TO cope with the crisis of deteriorating physical conditions and overcrowded schools here, New York City will invest $5.2 billion over the next 10 years on building 42 new schools and renovating 146 existing ones. ``We have about $7 [billion] or $8 billion worth of need over the next decade in order to bring public buildings out of their current state of disrepair,'' says Robert F. Wagner Jr., president of the New York City Board of Education.
In the present bureaucratic structure, it takes eight to 10 years to build a new school at inflated costs. A 1,200-seat elementary school, for example, costs about $29.5 million, according to the city's 10-year capital plan.
Variables in costs make direct comparisons somewhat misleading, but New York City's record contrasts dramatically with that of other districts around the country. An elementary school in Los Angeles for 600 to 1,000 students takes four to five years to build at a cost of $10 million. The Chicago school system builds a $6 million elementary school for 500 to 900 children in three years.
``The process right now is very slow and very inefficient,'' Mr. Wagner says. ``The dreadful conditions that exist in all too many of our schools are sending a terrible message to children and teachers.''
What cannot be lost sight of is that real people, teachers and kids, spend hours and hours, days and days, years and years, of their lives in these buildings.
Indeed, Ed McNichol, a junior high school teacher in Brooklyn, says he works in a 12-year-old slum.
Some classrooms, says Mr. McNichol, can average 90 to 100 degrees at any time of year. The ventilating system rarely works, and so one room is like an icebox while another feels like a sauna.
``We've had children and teachers who have passed out from the heat,'' McNichol says. ``We've had to move people out of rooms because of leaks from the roof. Pieces of the wall in the gym have fallen down and hit a teacher on the head.''
School conditions in New York are ``not an environment that fosters learning,'' says Amy Linden, chief of staff to the Task Force on Capital Financing and Construction, a special Board of Education panel formed to look at school building for New York City.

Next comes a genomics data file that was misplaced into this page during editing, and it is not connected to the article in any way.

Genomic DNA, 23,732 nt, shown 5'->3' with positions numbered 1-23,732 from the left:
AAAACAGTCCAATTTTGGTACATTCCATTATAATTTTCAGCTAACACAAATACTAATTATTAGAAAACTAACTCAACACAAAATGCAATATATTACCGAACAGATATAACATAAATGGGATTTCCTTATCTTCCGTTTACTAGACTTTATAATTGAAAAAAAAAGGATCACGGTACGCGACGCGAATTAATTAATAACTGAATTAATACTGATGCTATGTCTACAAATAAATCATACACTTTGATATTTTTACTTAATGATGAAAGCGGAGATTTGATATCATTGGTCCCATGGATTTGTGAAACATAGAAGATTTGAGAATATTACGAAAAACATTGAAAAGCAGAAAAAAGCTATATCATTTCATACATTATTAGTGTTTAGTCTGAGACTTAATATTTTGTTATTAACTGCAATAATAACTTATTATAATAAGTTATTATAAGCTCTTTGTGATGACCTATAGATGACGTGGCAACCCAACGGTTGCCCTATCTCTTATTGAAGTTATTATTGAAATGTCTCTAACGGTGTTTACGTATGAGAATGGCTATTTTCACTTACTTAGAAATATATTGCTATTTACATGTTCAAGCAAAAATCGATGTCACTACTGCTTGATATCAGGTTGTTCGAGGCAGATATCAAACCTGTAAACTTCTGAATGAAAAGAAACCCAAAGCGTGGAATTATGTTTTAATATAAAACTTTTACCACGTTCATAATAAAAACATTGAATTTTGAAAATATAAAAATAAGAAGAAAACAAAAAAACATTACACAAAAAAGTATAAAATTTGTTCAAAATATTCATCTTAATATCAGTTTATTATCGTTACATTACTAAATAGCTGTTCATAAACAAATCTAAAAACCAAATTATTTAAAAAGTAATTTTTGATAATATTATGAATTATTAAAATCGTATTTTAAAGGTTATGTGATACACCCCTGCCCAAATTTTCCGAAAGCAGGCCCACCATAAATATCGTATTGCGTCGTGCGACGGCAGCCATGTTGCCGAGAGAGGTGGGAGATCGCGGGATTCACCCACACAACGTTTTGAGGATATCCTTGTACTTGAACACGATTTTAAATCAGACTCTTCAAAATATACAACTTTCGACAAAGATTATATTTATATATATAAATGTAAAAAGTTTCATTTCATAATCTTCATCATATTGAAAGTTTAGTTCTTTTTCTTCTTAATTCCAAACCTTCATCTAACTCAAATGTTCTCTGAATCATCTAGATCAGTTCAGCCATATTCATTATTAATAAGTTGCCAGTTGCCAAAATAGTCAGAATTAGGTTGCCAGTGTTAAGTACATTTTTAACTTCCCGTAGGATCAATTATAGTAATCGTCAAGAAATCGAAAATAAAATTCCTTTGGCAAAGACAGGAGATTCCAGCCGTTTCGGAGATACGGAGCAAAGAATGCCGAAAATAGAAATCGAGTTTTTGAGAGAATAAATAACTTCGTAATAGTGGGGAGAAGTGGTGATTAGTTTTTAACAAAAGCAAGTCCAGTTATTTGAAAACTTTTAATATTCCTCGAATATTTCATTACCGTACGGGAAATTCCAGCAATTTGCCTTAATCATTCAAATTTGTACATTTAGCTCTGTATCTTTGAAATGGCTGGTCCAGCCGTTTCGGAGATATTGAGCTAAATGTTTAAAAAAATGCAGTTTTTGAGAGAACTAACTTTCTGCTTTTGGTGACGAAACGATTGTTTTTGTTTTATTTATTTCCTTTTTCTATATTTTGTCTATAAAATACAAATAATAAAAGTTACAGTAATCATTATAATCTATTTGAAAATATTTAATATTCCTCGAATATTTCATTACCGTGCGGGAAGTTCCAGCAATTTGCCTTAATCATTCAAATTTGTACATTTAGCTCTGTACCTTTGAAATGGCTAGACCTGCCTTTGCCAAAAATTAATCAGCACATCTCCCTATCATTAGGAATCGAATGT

The solution championed by most is a new public authority that would be responsible for the actual construction in building and rehabilitating the schools that serve nearly 1 million pupils here. State legislation has been drafted to create such an authority, and specifics are being debated. Funding would most likely continue to be provided by the City of New York, initially precluding the authority from issuing financial bonds or notes.
The causes for the inefficiency and waste are legion. Part of it stems from cuts made during the city's fiscal crisis in the 1970s, says Barry Cox, a City Hall spokesman, when many technical experts were lost.
At the same time, rising school enrollments added pressure to new classroom space. Half of the more than 1,000 school buildings are more than 45 years old. And one consultant determined that the Board of Education receives only 63 cents per square foot for maintenance, only one-half to one-third as much as most other large urban school districts in the United States.
Much criticism has also been aimed at the lengthy layers of approvals needed for projects and of the so-called Wicks Law, which requires separate contractors for electric, plumbing, heating, and air conditioning, and a general contractor to build the actual frame for each construction project. A 1987 report by the New York State Division of the Budget concludes that Wicks requirements add from 24 to 30 percent to the cost of public construction.
``Those costs are going into somebody's pockets,'' says Ms. Linden. ``Contractors are on the receiving end of it.''
Also on the receiving end in the past were Board of Education employees. In 1986 and '87, more than two dozen building inspectors were indicted, charged with taking kickbacks from school maintenance contractors.
Currently the Board of Education's Division of School buildings is responsible for construction and rehabilitation, as well as transportation, purchase of supplies, and meal programs for New York schoolchildren.
``The Division of School Buildings management can't be an expert at everything,'' says Robin Willner, director of the nonprofit Educational Priorities Panel, which supports the idea of a new public authority.
The agency, which would be entirely separate from the Board of Education, would be responsible for assessing needs, planning, design, and construction (including increased use of prototypes) of new schools and maintenance for older buildings. The authority would expedite construction, says Assemblyman Mark Alan Siegel, by releasing it from the bureaucracy that now slows down building.
Legislative proposals call for either exemption from the Wicks Law or various compromises that include a construction manager to oversee projects. Nobody is in charge now of overseeing the entire construction project, Mr. Willner points out. As a result, ``Contractors may not be in sync when it comes to doing the work, and they are constantly tripping over each other.''
The streamlining brought by a new agency would knock off ``a few million dollars,'' says Linden.